Visit Pau (Aquitaine, France)
Pau is in the Pyrénées-Atlantiques department of Aquitaine, about an hour north of the mountains and an hour to the east of Biarritz and the Atlantic coast.
Go to Pau on a sunny day and you will be absolutely spellbound by the view from the Boulevard des Pyrenees. The green lower hills of the Pyrenees are across from your raised vantage point on the Boulevard and the snow-capped mountains lie behind. In the foreground you have the palm trees contrasting dramatically with the mountainous landscape beyond.
This is why people come to Pau, and this combined with a magnificent castle, some wonderful architecture in the town, good shopping, excellent golf and some English style gardens make the town worth a visit.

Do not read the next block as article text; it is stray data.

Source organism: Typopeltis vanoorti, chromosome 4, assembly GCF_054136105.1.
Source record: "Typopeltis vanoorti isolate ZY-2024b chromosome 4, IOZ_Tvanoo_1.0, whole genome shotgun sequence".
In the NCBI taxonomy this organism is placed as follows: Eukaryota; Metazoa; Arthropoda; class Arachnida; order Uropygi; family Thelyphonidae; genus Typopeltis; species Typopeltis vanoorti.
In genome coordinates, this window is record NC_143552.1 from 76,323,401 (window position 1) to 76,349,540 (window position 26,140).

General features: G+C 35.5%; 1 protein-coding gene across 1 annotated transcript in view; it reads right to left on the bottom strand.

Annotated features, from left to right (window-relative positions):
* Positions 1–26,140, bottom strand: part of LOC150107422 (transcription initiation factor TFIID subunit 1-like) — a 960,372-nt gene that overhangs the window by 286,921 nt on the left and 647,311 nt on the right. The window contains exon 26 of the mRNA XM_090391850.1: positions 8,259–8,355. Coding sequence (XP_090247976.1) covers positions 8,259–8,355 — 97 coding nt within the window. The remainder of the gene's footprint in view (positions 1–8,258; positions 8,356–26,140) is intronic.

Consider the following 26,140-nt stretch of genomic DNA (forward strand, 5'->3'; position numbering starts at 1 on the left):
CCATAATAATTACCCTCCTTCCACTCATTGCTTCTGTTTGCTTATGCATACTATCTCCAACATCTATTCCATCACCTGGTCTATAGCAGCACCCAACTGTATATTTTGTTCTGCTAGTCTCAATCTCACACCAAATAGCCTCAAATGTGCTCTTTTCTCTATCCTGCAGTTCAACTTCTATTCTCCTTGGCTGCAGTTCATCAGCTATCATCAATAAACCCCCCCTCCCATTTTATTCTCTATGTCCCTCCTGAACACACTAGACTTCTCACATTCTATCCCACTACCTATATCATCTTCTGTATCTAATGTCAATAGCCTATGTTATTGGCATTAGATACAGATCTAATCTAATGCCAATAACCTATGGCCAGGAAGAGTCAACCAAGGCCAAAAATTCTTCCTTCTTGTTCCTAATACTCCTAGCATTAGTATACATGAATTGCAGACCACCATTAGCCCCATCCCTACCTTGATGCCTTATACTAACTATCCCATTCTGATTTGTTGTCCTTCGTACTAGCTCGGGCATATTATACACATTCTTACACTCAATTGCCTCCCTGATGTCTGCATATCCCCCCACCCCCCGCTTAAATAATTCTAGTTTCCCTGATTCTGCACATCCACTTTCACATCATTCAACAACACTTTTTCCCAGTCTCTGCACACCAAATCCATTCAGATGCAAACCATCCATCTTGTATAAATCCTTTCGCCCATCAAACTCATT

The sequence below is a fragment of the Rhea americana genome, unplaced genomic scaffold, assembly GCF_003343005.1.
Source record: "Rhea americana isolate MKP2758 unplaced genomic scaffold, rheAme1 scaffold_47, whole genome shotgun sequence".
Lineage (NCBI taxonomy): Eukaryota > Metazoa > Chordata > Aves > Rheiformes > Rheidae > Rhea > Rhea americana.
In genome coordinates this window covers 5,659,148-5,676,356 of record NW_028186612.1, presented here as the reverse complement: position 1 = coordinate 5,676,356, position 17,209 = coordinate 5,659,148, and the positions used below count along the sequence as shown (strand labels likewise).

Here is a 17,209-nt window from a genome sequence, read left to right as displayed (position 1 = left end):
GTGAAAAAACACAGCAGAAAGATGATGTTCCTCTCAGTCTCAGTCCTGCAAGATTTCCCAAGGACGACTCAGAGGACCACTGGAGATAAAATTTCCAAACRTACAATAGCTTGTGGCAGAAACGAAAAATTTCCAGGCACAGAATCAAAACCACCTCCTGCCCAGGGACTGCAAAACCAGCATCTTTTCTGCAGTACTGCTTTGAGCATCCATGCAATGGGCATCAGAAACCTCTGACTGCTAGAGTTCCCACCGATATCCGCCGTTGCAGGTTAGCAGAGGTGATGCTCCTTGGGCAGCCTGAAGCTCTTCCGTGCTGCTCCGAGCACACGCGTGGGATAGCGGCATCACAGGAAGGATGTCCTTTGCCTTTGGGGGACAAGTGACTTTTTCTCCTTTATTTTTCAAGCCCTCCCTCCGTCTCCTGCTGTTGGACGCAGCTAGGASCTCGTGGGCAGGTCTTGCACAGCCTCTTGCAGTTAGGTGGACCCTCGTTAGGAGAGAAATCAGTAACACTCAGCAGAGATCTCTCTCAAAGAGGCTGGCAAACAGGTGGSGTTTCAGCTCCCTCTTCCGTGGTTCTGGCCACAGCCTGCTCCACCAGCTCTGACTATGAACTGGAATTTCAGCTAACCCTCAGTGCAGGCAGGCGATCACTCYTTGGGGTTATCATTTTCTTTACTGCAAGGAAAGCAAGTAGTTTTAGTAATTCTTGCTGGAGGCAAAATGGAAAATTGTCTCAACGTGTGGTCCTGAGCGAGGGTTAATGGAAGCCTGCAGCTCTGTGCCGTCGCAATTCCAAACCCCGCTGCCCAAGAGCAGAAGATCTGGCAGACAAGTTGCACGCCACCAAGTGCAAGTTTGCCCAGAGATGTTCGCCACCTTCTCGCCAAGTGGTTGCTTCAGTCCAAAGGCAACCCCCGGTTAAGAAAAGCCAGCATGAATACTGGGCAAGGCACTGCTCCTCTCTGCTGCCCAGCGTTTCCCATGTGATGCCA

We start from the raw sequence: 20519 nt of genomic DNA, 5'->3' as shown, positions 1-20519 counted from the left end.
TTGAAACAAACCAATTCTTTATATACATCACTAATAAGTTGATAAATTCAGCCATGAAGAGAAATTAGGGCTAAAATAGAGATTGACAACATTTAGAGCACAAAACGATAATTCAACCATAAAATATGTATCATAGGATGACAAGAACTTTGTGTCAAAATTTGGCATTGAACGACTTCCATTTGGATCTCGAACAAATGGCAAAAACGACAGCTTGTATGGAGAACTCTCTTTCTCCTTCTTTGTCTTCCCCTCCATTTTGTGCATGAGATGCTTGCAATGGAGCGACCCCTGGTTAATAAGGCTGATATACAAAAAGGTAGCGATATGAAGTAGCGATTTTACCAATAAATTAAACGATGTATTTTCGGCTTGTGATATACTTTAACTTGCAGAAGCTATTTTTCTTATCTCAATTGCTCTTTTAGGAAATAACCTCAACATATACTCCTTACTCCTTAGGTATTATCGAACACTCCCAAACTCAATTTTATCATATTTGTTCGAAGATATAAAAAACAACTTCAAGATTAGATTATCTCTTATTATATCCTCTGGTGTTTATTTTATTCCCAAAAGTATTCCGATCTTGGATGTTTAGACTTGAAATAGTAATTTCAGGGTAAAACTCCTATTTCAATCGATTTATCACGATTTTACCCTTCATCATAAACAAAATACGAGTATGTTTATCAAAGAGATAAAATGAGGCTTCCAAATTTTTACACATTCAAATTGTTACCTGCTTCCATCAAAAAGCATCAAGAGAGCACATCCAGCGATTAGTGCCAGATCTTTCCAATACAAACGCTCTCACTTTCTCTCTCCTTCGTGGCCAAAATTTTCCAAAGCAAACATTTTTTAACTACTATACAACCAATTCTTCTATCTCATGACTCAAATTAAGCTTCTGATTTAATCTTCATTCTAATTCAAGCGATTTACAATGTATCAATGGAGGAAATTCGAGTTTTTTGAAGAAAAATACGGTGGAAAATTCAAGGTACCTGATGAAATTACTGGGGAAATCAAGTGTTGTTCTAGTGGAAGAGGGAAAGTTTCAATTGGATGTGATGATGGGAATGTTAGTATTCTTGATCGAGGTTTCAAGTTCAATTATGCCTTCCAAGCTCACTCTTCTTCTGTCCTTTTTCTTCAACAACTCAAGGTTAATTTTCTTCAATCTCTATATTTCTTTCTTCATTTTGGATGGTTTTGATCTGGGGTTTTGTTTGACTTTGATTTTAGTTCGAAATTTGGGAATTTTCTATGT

Napoleon himself ordered the wall of the Royal Square to be knocked down opening up a wonderful vista to the residents and visitors of Pau. Adolphe Alphand, a colleague of Haussmann, Paris’ most famous town planner, designed the Boulevard des Pyrenees complete with its natural balcony.
The Boulevard des Pyrenees runs from the chateau at one end to the Palais des Congres at the other. The Boulevard is up high with the main city behind it. The slope of the Boulevard is planted with dozens of palm trees which with the vues make this such a wonderful walk.
Next to the Palais des Congres is Beaumont Park, a wonderful spot for a picnic or to escape the bustle of city life for half an hour. Some of the trees in the park are more than a 100 years old.